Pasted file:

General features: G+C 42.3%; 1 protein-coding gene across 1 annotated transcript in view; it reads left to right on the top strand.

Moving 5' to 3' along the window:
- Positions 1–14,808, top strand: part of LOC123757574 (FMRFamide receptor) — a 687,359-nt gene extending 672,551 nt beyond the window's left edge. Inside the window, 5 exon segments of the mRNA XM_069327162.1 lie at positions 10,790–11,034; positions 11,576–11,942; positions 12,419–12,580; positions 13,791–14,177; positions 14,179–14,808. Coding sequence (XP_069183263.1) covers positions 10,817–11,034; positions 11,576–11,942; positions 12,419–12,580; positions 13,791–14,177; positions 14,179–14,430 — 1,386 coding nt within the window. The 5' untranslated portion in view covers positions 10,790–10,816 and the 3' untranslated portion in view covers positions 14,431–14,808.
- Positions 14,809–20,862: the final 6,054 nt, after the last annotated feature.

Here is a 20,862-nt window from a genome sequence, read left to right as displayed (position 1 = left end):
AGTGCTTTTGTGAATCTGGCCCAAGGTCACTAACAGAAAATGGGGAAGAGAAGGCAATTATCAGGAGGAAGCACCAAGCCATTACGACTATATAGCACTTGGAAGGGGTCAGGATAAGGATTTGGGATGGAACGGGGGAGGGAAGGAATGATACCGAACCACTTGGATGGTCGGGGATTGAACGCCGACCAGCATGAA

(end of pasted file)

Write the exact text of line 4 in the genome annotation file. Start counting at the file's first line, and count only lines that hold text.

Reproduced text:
- Positions 14,809–20,862: the final 6,054 nt, after the last annotated feature.